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  • ‘At This Distance’ by Bette Lynch Husted reviewed by Erik Muller

    June 19, 2013

    The Matter and Manner of At This Distance, a review by by Erik Muller

    Bette Lynch Husted. At This Distance. Wordcraft of Oregon, 2010, $14.

    Bette Lynch Husted is another strong voice among Eastern Oregon poets published by David Memmott. At This Distance is her first full collection and thus deserves attention to its matter and manner.

    As the jacket comments observe, here is a book about the high, dry two-thirds of Oregon. Husted collects her observations of animals and plants and the shapes of landscape. She includes the people, as well, so that indeed this is a Northwest poetry that meets criteria set down by George Venn in “Continuity in Northwest Literature.”

    Venn observes that with H.L. Davis, Theodore Roethke, and William Stafford our region’s literature began naming the details of our spaces: flora and fauna, weather—pinned down as exactly as language is able. These poets could also balance interior and exterior landscapes in an attempt to answer what Venn considers abiding Northwest concerns, “Where are we?” and “How shall we live here?” Before these poets, Venn says, writers labored under an imported tradition that did not focus on specific locales or place-specific investigations.

    Husted writes with a firm sense of both natural and social geography. Her travel and place poems provide vivid calendar shots:

    Our towns, shying apart, fold into timbered shadows,

    high desert light, the camouflage of sage.

    –“At This Distance”

    Yet place is home to people and their predicaments, for here is a region with its Native American past and present, with wildfire and the Iraq War, poison gas and tumbleweeds, solitude and family, daughter and mother, blue collar and white. In “Living Here,” Husted’s sensibility is welcoming:

    To live out here, we have to love it all.

    . . .

    Not ten miles distant, nerve gas bunkers.

    . . .

    But older stories live here, give

    away their ancient secrets, medicines to sing

    us whole again.

    Husted works toward both comprehensiveness and comprehension. Her ideal is Thought Woman, a variation of Emerson’s American Scholar, who is mother and Earth figure, derived from Native American wisdom tradition:

    Thought Woman

    reaching out, reaching back

    thinking her

    ten thousand

    stories

    –“Teaching Creation”

    We carry stories underneath the skin . . .

    –“Heartwood”

    Husted’s achievements are earned despite using a language that she finds elusive or intractable:

    In what language can I, child of these invader

    refugees, welcome you?

    –“The Language of Home”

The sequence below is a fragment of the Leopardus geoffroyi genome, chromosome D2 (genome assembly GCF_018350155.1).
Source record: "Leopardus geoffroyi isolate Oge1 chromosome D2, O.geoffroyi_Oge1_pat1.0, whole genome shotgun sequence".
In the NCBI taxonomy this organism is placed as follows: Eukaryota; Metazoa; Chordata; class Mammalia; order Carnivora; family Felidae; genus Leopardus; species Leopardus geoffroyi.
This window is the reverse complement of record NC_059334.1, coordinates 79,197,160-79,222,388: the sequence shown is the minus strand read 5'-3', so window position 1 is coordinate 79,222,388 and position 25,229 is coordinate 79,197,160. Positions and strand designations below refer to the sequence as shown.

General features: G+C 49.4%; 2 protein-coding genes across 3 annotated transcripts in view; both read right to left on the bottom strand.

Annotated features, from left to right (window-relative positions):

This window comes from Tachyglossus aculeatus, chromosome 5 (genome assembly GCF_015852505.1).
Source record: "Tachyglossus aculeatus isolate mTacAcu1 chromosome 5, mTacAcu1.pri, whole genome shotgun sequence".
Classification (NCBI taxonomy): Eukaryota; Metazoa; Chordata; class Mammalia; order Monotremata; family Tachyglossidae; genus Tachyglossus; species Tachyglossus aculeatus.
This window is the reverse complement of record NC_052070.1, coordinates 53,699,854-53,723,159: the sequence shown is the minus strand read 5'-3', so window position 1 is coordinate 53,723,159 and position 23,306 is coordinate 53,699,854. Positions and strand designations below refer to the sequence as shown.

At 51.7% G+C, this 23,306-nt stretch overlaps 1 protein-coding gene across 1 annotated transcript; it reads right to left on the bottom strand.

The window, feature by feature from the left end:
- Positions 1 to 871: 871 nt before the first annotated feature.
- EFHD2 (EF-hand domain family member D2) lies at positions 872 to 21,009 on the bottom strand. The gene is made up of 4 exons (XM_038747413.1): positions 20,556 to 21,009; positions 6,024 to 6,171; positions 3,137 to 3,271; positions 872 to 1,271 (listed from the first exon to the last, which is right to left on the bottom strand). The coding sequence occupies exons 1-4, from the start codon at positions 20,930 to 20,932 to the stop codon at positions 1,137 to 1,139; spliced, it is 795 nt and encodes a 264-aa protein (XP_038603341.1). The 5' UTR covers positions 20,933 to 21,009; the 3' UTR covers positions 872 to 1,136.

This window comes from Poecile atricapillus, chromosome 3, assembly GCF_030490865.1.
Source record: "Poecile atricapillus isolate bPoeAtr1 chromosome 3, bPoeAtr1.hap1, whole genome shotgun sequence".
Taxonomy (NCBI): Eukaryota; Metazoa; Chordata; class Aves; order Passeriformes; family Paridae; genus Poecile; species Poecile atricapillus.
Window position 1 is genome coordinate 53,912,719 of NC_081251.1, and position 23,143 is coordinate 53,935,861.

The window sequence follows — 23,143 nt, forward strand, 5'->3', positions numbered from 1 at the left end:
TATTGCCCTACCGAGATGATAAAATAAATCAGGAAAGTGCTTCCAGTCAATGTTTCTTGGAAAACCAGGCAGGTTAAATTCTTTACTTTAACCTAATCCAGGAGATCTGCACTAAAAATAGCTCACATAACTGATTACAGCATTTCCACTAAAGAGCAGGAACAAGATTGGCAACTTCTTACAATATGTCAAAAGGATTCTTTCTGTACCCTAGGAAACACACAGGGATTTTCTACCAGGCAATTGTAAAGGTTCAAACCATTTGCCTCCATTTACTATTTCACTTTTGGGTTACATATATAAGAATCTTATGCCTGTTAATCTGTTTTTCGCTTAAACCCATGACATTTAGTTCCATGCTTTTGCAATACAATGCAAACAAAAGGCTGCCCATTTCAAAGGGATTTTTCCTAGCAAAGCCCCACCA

Older, I’ll be

    old soon. (Language hesitates, glancing backward.)

    Carried with this tide, I’m a child still learning

    how to breathe . . .

    –“The View From Here”

    Husted’s manner of writing is apt for her concerns. She is forthright and competent. Perhaps too often description of places and narration of anecdotes carry the burden of her wisdom quest. There are perhaps more road poems than needed. Yet every poem succeeds. And some excel.

    The most interesting poems depart from the fairly predictable entry points and development strategies and become imaginative re-shapings of Husted’s concerns. Along with the rich song of “Life Birds”’ and the fine use of refrain in “At Washington School,” the collection’s last poem, “Wingspan,” is remarkable for its weaving of three elements selected from Husted’s own land—an Indian tale, a Umatilla dance event, some cautions and riddles from various media, to create the rich fabric sampled here:

    Dancers’ feather-fans lift high

    carry prayer toward light

    Spirit

    Touching a weaver finch nest—

    “Watch for litter-fall

    of mites!”

    So it came about that when the Spring migration of swans began the next year, E-tsa-wis-no went aloft to join the flight—without a word of farewell to his family!

    At This Distance is a strong addition to Oregon poetry books that initially signal an allegiance to place, then reveal that answering the questions posed by Venn requires more than a roadmap or county history. See Thomas Madden’s Lessons for Custer, Venn’s West of Paradise, and Pamela Steele’s Paper Bird, three other titles from Wordcraft of Oregon.

    Poets and their readers are called to live by imagination, whose task in taking up such questions is to balance attention to external landscape with attention to internal landscape. That balance, as if by magic, reshapes both person and place.

    NOTE: George Venn. Marking the Magic Circle: An Intimate Geography. (Corvallis, Oregon State University Press, 1987).

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